The DfE has decided to support the use of the pre-key stage standards as opposed to P scales and believes that people will become used to the new shared language in time. To address some of the concerns raised, the interim pre-key stage standards in writing have already been revised and will be ready to use in the 2017/18 academic year.

A whole scale review of the interim standards are planned and two additional standards are intended – “emerging” and “entry”. Their introduction is to ensure that all pupils will be covered who are engaged in subject-specific learning. To help teachers understand and apply the standards, exemplification materials will be produced. These will be available to use alongside the final pre-key stage standards from 2018 onwards.

Dr Rona Tutt was involved in tweaking some of the pre-key stage standards with the aim of giving greater recognition to children who may not communicate through speech or learn to read through phonics. She agrees with their rise in status from temporary to permanent markers for pupils with SEND.

She told Headteacher Update: “Most people were in agreement with making the interim pre-key stage standards permanent and including the finer gradings suggested in Rochford’s second report. I think the main reason why this is a good idea is that it gives these pupils a direct route into the key stage standards, so, where possible, they can progress to the main system.”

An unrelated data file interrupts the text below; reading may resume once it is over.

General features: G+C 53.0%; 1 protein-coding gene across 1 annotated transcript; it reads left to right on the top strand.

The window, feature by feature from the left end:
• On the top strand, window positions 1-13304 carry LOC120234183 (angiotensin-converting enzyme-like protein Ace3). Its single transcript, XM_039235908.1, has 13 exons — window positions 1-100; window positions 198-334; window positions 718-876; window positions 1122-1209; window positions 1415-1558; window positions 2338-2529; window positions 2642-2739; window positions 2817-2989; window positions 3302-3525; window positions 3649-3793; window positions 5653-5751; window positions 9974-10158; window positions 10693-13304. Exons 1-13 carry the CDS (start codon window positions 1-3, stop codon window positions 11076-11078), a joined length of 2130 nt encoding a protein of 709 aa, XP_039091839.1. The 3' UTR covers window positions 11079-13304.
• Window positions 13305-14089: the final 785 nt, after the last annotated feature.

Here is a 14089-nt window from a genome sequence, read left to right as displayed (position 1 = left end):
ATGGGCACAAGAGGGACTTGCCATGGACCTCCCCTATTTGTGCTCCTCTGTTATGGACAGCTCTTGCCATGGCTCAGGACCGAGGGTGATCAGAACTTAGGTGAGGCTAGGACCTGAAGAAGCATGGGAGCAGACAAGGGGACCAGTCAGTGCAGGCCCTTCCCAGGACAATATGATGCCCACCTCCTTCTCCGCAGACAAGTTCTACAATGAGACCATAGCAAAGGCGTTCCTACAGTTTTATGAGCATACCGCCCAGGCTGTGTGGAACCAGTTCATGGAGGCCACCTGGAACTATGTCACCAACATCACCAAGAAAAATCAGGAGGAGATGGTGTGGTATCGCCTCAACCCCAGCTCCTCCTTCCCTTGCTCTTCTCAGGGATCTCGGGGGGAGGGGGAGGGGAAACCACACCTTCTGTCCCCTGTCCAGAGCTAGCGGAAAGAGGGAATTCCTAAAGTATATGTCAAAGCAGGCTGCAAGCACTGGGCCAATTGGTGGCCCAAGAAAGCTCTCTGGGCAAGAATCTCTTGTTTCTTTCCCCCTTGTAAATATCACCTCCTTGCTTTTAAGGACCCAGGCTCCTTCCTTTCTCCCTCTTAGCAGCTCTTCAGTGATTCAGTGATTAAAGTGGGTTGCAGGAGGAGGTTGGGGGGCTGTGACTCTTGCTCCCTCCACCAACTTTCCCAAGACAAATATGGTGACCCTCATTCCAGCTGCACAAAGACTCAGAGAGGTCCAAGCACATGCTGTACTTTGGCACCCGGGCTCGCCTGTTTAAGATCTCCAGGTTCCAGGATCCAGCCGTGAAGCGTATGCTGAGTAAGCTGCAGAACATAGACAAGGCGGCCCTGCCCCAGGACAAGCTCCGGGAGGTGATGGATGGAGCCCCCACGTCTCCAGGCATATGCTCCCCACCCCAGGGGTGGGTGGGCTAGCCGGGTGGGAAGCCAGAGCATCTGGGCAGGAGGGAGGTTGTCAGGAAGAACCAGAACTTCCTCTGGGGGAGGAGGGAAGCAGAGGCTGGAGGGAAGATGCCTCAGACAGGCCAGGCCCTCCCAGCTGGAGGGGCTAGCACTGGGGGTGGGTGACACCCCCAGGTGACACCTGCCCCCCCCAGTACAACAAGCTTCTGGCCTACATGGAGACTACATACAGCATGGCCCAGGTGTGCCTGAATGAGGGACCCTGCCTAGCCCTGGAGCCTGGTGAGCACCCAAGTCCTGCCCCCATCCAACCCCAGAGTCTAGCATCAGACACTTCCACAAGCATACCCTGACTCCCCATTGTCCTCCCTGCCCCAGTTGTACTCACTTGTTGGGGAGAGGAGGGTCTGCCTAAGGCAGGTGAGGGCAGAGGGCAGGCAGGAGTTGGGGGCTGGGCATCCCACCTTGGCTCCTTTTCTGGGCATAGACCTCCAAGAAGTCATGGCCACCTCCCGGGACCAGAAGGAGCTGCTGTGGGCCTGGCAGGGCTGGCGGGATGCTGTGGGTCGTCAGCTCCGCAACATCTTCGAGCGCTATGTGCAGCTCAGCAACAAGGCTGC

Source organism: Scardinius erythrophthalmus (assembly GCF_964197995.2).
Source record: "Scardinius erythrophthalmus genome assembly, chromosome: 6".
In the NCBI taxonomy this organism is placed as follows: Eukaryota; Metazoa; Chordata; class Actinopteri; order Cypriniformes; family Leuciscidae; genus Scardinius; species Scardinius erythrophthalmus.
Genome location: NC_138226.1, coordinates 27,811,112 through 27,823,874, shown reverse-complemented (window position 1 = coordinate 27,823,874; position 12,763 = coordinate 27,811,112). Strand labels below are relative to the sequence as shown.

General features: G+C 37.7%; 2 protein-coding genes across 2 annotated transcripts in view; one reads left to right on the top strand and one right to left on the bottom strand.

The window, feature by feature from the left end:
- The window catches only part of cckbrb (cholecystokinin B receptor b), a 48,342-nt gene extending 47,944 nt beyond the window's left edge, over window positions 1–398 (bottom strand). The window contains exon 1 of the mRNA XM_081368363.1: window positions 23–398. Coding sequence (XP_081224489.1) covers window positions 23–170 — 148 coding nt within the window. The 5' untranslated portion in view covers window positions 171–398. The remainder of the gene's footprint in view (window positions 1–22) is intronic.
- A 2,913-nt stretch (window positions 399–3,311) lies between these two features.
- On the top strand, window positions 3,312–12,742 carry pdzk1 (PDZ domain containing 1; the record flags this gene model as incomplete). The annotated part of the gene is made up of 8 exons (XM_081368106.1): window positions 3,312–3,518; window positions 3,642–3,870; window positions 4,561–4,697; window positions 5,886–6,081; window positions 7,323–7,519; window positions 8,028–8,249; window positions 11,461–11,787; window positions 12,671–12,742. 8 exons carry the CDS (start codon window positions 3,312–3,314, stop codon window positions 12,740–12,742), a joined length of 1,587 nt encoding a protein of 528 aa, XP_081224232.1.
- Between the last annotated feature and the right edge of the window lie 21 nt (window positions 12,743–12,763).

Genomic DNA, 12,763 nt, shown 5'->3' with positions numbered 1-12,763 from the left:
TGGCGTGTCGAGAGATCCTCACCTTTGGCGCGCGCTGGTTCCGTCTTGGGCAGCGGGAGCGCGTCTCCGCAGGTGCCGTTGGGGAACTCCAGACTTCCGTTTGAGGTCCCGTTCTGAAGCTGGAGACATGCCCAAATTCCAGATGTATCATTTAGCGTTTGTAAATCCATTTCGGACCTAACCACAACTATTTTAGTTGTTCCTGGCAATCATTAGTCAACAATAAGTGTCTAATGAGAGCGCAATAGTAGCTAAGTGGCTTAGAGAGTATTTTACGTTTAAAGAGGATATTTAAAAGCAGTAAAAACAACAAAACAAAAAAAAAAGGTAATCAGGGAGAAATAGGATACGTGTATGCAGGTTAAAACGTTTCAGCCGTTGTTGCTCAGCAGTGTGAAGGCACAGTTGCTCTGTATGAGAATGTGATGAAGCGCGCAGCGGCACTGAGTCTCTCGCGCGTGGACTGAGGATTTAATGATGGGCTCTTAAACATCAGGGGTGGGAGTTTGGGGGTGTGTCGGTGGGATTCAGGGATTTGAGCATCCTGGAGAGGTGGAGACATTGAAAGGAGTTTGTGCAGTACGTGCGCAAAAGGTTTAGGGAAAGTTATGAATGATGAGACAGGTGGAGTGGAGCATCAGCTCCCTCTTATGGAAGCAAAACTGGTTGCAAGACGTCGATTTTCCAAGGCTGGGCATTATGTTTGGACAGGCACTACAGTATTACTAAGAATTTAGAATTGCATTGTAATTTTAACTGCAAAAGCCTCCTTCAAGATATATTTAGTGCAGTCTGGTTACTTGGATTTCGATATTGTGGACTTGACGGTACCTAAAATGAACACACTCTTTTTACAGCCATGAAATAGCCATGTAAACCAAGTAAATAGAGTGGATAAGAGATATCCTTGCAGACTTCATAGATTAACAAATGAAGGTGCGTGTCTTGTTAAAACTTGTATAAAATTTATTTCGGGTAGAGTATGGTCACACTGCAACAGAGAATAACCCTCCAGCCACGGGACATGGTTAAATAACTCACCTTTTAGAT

However, Dr Tutt recognises there is still work to be done on them and is pleased that the opportunity to do this is being given.

Pupils not engaged in subject-specific learning

  • Pilot the proposal that pupils not engaged in subject-specific learning will be assessed primarily on cognition and learning using the seven areas of engagement.
  • Pilot the proposal that schools will be free to choose the approach to assessment that suits their school and pupils.
  • Give further consideration to whether assessment data will be collected by the DfE.

For those pupils with severe or profound and multiple learning difficulties there will be a focus on cognition and learning for statutory assessment purposes. This should not undermine the provision of other areas of need but should cover the seven areas of engagement for learning: responsiveness, curiosity, discovery, anticipation, persistence, initiation, and investigation.

The areas of engagement are considered to be the ones that are pre-requisites to subject-specific learning. The type of assessment applied by schools is to be left to them: “Schools should be free to assess pupils against these seven areas in a way that best reflects the needs of the individual pupil and the curriculum that they follow.”